When I was much younger there was an organization called Science for the People, and I don’t know what happened to that group, but the idea of it never really left my head. I mean, this is what science is for, right? It’s to help us understand the world and help us understand disease as well, and by doing that help people who have these diseases. So I started out early in my career very much focused on questions that I had about the diseases I was working on, but it was only after I’d been doing this for a number of years that I happened to finally meet some families. This showed me the reality . . . that the models we were working on were models of real diseases that real people had, and families were affected and individuals were affected. And it enriched my experience by getting to know these families. You learn very quickly about human nature and the meaning of love in a family by understanding what they go through. It’s not that I think as scientists we need more motivation, but it’s valuable to have this experience with the families.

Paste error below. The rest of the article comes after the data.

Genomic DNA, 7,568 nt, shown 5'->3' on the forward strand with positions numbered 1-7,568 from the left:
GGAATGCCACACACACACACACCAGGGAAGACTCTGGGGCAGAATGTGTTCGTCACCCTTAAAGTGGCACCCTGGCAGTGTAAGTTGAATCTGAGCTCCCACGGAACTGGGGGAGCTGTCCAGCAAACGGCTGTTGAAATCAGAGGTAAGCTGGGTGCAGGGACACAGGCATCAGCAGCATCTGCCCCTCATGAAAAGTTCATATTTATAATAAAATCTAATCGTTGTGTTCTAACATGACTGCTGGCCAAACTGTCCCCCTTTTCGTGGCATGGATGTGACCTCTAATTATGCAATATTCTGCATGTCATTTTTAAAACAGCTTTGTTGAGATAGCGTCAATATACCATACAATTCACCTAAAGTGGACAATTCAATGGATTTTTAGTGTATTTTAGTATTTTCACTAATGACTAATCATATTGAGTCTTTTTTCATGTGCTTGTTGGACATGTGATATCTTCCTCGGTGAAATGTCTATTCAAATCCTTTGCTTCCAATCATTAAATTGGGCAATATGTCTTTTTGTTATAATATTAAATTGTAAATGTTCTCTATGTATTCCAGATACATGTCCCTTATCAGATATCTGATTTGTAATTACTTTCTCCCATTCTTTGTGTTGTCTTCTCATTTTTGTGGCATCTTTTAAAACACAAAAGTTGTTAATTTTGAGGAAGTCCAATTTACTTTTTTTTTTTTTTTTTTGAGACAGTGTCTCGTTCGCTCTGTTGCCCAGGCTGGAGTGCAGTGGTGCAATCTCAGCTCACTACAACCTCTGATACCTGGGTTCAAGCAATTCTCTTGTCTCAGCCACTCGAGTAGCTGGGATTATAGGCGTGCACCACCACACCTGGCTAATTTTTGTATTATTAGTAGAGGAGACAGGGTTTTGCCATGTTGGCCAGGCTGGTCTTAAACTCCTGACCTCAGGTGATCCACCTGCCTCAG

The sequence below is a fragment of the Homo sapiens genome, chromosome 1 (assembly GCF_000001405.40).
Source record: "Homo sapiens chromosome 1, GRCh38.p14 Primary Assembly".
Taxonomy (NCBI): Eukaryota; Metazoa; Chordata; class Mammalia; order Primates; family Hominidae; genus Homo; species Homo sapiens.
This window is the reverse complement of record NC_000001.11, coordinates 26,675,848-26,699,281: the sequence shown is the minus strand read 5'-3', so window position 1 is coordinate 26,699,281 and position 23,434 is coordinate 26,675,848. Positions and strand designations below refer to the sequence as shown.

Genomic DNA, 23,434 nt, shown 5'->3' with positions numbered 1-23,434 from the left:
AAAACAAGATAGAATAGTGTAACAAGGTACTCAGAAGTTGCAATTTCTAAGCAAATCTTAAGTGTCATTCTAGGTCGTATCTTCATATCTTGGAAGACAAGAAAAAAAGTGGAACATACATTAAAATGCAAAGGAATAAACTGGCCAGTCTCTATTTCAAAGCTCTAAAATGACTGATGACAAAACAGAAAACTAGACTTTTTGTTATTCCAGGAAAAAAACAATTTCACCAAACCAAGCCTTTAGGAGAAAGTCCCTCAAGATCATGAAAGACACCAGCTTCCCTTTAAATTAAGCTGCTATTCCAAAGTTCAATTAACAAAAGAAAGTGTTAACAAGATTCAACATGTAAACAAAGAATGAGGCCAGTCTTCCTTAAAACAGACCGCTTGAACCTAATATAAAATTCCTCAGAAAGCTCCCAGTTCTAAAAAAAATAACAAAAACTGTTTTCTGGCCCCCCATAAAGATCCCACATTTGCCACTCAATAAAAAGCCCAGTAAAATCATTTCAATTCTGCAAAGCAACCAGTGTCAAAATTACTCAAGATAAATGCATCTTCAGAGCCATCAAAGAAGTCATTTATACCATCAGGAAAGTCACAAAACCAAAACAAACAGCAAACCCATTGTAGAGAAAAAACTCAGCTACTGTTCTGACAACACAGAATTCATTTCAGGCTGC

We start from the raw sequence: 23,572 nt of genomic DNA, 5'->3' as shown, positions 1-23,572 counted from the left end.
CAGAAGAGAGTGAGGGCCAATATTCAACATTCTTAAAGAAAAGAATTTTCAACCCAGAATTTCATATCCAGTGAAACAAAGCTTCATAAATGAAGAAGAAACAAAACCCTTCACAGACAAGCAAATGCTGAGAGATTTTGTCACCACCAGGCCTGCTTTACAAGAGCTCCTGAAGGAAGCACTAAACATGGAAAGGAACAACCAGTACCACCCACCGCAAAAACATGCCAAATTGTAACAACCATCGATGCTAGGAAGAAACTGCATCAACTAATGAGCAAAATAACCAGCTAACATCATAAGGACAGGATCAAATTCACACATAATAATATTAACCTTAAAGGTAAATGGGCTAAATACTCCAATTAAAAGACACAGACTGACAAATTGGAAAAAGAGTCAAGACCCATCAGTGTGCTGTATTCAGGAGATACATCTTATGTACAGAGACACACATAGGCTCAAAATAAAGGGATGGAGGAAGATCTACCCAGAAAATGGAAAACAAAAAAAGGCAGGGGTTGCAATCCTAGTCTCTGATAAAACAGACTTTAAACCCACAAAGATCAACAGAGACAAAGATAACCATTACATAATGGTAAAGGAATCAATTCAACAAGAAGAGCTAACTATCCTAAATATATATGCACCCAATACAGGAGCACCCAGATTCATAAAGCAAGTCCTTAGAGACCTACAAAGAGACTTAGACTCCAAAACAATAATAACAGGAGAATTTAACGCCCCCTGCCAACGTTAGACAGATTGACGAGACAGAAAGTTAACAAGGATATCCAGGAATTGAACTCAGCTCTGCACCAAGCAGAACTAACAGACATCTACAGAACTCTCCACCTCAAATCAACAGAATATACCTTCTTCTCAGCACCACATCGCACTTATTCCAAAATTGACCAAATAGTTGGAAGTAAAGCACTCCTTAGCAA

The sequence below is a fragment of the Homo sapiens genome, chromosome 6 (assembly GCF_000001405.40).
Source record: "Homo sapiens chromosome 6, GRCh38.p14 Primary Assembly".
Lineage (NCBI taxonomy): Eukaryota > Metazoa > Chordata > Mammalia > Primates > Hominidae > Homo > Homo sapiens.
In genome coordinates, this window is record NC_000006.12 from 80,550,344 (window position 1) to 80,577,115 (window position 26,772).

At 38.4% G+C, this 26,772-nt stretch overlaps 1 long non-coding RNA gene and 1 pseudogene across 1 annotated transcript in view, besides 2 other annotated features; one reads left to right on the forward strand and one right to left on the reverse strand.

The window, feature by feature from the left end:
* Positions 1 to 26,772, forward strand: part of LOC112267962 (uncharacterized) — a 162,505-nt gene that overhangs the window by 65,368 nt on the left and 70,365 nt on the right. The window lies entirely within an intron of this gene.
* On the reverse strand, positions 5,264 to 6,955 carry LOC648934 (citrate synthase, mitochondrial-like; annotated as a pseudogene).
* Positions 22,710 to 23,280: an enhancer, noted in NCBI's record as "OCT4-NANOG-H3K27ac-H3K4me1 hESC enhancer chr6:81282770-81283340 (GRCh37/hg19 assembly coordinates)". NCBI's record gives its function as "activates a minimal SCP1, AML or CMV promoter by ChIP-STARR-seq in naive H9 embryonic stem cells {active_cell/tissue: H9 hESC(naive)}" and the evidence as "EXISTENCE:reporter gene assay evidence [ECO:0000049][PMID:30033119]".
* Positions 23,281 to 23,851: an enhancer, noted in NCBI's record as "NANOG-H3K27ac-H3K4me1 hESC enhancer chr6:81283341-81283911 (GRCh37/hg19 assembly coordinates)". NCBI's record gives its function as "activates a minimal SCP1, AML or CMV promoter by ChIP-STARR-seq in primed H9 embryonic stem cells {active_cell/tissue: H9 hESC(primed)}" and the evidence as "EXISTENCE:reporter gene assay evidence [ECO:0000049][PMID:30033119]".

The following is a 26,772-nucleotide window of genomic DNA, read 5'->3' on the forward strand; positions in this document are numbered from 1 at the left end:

How do you encourage your students to get involved?
I’m on the scientific advisory boards for a number of the family organizations for different lysosomal diseases, and I go to these meetings periodically. When possible I invite my students and postdocs to go with me. We also participate in fundraising activities for many of the groups—bike-a-thons, walk-a-thons. And my students have become engaged beyond my wildest expectation. So we’re really quite involved with the families. A number of the parents and the kids are friends of mine. It’s just the way it’s become.